Do not put out the Spirit’s fire. (1 Thessalonians 5:19, NIV)
Paul is talking to Thessalonian Christians, people who know the power of God working in their lives: They are living to please God (4:1). They have been taught by God (4:9). They are encouraging each other (5:11). And they are standing firm in the Lord (3:8).
This is a model church. It is Paul’s joy (2:19), and yet at the end of the letter, he says to these people: “Do not put out the Spirit’s fire.”
God was doing something wonderful among these people. The gospel came to them not only in words, but with power, with the Holy Spirit, and with deep conviction. The life of Christ was being reproduced in these people. The fire of the Holy Spirit was burning.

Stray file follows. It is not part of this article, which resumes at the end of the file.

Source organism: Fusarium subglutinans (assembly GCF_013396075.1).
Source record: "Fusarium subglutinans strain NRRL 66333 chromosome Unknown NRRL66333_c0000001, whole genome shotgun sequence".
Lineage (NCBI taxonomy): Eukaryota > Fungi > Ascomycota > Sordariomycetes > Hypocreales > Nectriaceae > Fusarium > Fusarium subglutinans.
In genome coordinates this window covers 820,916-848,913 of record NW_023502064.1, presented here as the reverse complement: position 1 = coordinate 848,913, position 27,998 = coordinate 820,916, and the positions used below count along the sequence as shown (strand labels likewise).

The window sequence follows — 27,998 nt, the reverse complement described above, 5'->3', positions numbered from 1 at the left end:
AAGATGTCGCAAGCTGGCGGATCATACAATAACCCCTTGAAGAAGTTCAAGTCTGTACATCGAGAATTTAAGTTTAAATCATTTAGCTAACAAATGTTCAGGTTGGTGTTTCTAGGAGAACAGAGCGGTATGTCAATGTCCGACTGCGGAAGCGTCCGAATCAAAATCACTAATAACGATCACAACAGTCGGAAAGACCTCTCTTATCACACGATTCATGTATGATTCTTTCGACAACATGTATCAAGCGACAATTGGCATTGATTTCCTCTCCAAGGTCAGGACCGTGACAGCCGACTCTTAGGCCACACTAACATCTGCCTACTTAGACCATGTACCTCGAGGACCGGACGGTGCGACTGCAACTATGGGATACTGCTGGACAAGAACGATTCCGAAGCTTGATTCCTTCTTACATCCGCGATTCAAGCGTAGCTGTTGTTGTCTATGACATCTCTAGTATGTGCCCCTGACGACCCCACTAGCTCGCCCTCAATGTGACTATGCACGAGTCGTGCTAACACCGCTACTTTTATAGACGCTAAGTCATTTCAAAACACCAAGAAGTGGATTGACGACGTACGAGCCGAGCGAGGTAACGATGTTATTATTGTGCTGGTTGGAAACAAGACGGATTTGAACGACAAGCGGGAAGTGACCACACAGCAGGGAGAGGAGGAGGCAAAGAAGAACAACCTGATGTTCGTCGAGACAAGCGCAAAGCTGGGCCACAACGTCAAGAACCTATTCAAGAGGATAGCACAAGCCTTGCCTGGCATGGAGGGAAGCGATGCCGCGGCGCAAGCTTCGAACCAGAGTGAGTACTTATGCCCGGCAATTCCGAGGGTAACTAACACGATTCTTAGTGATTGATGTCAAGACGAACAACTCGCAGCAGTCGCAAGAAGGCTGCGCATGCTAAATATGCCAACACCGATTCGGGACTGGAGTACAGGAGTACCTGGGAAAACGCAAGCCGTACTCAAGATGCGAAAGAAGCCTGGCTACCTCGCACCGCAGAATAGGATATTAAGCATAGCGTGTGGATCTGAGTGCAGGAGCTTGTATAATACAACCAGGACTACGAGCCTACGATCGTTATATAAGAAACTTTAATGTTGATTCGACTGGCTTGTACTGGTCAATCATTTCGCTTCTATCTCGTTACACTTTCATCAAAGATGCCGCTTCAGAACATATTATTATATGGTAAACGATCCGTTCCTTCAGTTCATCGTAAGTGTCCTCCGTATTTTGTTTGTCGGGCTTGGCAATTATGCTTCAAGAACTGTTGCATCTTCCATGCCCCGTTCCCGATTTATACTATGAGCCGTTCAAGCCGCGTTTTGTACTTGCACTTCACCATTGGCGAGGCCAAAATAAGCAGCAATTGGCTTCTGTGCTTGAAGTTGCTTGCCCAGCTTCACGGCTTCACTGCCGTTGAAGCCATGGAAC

Paul was concerned that in some way this flame would be “put out,” that the work God was doing in this place would be doused, like a person throwing a bucket of water over a barbeque grill. Can that really happen in a church? Yes, it can.
If you have the chance to visit London, it’s worth making a visit to Madame Tussauds. It’s a fascinating collection of life-sized wax models of famous people. You can have your picture taken next to John F. Kennedy, Marilyn Monroe, the Beatles, the Queen, Henry the 8th, or Brittany Spears! It looks like real life, but it is only wax.
It can be like that in the church – the appearance of life – but no fruit, no fragrance of Christ, and no heat. That’s the church without the Spirit.
Do you think it’s possible for you to put out the Spirit’s fire?